Maximum permissible voltage drop

Photo credit: Blue Diamond Machinery 

NECA Technical frequently receive queries regarding maximum permissible volt drop for varying types of installations and scenarios. 

In Western Australia, the nominal single phase supply voltage is 240 volts plus or minus 6%, this represents a range between 225.6 and 254.4 volts. Clause 1.6.2 in AS/NZS 3000:2018 refers to a nominal voltage of 230 volts plus 10% or minus 6%, which ranges between 216.2 and 253 volts.

On standard installations the maximum permissible volt drop between the point of supply and any point of the installation is 5%, as specified in clause 3.6.2 of AS/NZS 3000:2018. Therefore on a 240 volt supply, a 5% volt drop would be 12 volts or 228 volts at the equipment or appliance.

There are some exceptions to this clause, one being where the installation is supplied from a sole use transformer. In this case, the maximum volt drop can be 7% across the installation.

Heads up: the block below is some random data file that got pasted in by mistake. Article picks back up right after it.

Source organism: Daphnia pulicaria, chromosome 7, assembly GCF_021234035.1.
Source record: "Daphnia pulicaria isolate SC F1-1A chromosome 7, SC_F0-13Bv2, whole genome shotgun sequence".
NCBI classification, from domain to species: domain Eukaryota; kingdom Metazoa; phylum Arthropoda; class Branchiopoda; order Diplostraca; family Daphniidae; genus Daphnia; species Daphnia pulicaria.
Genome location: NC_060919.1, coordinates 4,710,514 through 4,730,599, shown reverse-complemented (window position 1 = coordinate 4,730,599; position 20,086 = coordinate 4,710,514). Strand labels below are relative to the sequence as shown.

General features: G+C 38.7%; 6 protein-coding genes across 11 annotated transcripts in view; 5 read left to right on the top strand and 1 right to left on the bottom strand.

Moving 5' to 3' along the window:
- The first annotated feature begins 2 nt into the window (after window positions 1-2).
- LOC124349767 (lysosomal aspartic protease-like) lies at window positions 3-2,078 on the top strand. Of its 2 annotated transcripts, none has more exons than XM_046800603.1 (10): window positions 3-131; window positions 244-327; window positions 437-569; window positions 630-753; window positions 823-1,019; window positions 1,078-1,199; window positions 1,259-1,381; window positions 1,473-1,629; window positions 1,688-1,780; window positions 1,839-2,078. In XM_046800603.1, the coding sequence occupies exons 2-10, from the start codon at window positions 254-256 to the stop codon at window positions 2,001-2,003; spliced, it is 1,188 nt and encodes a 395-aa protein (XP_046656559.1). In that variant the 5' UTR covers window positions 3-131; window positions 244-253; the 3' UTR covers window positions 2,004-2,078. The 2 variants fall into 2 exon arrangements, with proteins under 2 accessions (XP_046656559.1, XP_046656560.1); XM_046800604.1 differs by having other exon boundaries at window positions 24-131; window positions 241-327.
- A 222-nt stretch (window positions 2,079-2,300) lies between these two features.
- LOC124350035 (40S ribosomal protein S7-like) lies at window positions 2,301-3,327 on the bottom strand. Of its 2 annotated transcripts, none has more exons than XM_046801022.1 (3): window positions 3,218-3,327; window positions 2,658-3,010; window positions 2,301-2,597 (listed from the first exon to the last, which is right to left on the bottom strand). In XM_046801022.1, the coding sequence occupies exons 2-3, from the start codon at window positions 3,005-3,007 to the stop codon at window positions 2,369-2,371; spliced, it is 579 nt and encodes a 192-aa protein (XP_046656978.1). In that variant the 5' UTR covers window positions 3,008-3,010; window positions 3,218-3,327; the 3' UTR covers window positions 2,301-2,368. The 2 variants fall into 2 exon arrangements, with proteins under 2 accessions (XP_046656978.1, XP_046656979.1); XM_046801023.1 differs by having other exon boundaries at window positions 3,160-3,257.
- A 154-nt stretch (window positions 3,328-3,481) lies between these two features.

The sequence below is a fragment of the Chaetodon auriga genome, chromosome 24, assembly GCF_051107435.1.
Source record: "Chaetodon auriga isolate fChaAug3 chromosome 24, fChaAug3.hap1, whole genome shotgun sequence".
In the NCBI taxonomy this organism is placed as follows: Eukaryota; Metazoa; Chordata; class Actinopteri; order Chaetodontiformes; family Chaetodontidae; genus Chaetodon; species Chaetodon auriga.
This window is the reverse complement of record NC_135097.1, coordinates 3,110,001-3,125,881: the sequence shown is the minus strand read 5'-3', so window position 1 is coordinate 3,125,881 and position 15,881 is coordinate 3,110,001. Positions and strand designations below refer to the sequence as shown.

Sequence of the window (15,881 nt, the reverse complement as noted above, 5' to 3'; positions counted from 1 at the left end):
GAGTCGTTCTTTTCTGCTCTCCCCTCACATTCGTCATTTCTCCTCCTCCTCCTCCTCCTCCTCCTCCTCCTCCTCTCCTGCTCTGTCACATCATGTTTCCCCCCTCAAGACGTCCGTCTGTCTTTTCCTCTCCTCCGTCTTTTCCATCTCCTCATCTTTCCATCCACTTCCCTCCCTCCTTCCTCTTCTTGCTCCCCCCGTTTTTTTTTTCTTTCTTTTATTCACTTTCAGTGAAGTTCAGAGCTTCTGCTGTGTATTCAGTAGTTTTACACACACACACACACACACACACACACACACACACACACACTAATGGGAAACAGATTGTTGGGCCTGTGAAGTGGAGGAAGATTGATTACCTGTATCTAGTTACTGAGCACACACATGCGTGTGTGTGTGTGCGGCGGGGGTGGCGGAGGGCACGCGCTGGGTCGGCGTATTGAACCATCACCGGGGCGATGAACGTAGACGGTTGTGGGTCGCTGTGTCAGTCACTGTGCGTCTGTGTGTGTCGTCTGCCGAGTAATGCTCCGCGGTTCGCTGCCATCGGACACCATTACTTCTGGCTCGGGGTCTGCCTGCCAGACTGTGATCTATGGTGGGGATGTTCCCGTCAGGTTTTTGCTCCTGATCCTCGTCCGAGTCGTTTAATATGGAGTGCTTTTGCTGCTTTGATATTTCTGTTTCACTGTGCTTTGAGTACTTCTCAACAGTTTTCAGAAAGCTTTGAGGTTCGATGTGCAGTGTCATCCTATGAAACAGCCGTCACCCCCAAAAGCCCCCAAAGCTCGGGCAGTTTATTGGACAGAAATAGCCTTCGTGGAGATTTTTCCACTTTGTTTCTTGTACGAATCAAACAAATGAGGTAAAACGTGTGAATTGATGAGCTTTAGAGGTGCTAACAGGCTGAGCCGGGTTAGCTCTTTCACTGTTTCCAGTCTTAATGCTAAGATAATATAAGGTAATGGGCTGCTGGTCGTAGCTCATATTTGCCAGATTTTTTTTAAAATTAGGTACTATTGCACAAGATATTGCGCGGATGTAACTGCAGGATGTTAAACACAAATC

Another exception is for stand-alone systems (off-grid generation) where it is permissible for the volt drop to be as high as 11% below the nominal supply voltage of the source, providing the voltage at the terminals of equipment and appliance is not below the operating voltage of the equipment or appliance. If the source of supply voltage is 240 volts, then an 11% volt drop would result in a voltage of 213.6 volts which would be outside the design parameters of 220-240 volts for most equipment and appliances and therefore not an acceptable voltage. This issue could be overcome by either increasing the cable size to reduce the volt drop, or by increasing the voltage at the source of supply.